Over the last 25 years, my co-founder Ryan and I have been involved in the launches of dozens of products. Some were monumental successes that rang through the entire industry and others, for one reason or another never gathered the same attention and quietly got reduced to a repository of code that was repurposed for parts. Our previous product launch at Cylance, now Blackberry, was one of those monumental successes. From the get go, it was obvious that the industry was still hungry for a solution that could help them beyond what exists with traditional antivirus. The adoption was staggering and for one obvious reason: our product worked and we could prove it. This taught us a lesson that we have adopted today: you have to be able to prove that you work better and you have to demonstrate that to customers again and again.
During the Colonial Pipeline breach at the start of May, Ryan and I started to research the ransomware problem. We wondered why, even in 2021 with $250 per endpoint per year next-gen antivirus and managed endpoint detect and respond, ransomware was still so effective. Essentially, the problem we identified is that ransomware is different. While traditional malware tends to be low and slow, giving months for detection as the attackers infiltrate and lateralize, with ransomware, the actual attack happens very quickly, usually within minutes of execution. Even though attackers may be present in the network and on the systems for months at a time, the true ‘ransomware’ event simply moves quicker than the current technologies are capable of stopping. This leaves companies to either pay, restore from backup, or wipe a machine and start fresh. In the worst case scenario, a combination of the three.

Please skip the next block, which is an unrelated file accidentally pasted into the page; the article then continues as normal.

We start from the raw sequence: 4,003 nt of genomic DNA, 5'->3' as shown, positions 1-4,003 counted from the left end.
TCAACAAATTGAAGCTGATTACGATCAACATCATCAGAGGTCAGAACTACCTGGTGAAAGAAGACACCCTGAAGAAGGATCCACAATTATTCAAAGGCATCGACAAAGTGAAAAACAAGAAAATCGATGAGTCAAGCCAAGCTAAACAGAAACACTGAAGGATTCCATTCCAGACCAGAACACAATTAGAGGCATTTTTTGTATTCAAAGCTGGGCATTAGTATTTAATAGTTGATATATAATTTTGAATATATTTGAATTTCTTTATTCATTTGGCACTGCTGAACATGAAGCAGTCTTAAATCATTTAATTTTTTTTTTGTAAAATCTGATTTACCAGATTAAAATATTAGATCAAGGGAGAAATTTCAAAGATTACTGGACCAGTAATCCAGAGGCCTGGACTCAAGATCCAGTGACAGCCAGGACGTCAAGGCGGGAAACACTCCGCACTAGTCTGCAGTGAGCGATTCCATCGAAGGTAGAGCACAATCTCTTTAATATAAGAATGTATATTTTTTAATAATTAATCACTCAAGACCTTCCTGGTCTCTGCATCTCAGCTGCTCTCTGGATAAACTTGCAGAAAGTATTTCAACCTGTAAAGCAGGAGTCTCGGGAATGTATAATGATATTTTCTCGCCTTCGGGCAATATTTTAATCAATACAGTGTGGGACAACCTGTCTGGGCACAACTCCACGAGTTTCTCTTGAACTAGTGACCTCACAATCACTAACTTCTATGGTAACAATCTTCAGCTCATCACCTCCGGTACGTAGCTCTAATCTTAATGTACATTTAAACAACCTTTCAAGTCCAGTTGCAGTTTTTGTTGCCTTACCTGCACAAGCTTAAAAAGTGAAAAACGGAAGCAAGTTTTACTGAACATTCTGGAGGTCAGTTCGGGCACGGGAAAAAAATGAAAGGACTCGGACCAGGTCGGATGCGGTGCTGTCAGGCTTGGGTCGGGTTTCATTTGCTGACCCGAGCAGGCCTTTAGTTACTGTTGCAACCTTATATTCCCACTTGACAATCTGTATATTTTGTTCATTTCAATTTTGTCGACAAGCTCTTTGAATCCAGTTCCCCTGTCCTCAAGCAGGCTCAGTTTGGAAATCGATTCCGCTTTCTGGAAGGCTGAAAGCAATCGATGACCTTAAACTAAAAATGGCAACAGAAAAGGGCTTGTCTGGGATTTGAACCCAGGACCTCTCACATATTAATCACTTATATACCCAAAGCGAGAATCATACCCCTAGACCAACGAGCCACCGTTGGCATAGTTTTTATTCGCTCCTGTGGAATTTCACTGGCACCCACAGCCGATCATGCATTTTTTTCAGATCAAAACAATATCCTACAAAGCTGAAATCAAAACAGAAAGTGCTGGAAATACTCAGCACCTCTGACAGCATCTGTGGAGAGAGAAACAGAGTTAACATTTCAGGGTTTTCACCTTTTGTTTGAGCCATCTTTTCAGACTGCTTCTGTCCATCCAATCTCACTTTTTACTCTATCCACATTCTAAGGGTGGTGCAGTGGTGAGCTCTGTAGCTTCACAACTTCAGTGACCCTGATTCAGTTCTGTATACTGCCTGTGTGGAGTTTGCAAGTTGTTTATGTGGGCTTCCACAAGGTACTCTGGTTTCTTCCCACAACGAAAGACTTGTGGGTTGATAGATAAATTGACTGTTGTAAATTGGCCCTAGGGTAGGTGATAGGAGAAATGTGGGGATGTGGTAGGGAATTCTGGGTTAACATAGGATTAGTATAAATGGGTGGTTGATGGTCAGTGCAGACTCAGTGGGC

Thus, we arrived at a conclusion - current technologies don’t have the architectures and focus necessary to mitigate the risks posed to today’s enterprise. Sure they can stop 90%+ of ransomware, but in a world where hundreds of thousands of new variants of malware get released every day, that’s not enough.
Drawing from our collective experience we saw that the design needed to have two key elements to successfully push back on the problem. The first is that the solution needs to be adaptive. When your attacker is a multibillion dollar crime group, they have the resources to compete and evolve, and the solution needs to adapt in kind. The second key element is that the solution needs to be designed with failure in mind. All endpoint protection products suffer from failure but the end user’s experience is either success or catastrophic failure. An anti-ransomware solution should be designed to mitigate the business impact of failure by providing resilience.
Before the Colonial Pipeline hack was over, we had already started crafting an architecture that could do exactly that. A solution that is laser focused on ransomware (not just the endpoint but exfiltration as well) and fills in the gaps left by the traditional big players in the space. Since we focus purely on ransomware instead of all malware, we can make sure our customers can confidently go to the board and eloquently communicate how they have protected their enterprise from ransomware in a way where even the least tech savvy board directors can understand. After all, the proof of a working anti-ransomware product is obvious: either it stops the ransomware or you start responding to an incident ten minutes later.
Over the last six months we’ve been lucky to work with some of the most sophisticated security teams inside the Fortune 500, tuning our architecture and endpoint to deliver not only efficacy, but at a much smaller system footprint than other endpoint protection products that have come in the past. Through over 10 patent pending innovations, we have developed an endpoint (for Windows Server and Desktop currently) that we feel confident can turn the tide on the ransomware attackers.
Join us in the fight against ransomware and contact us for a demo today!
CEO & Co-founder
CTO & Co-founder
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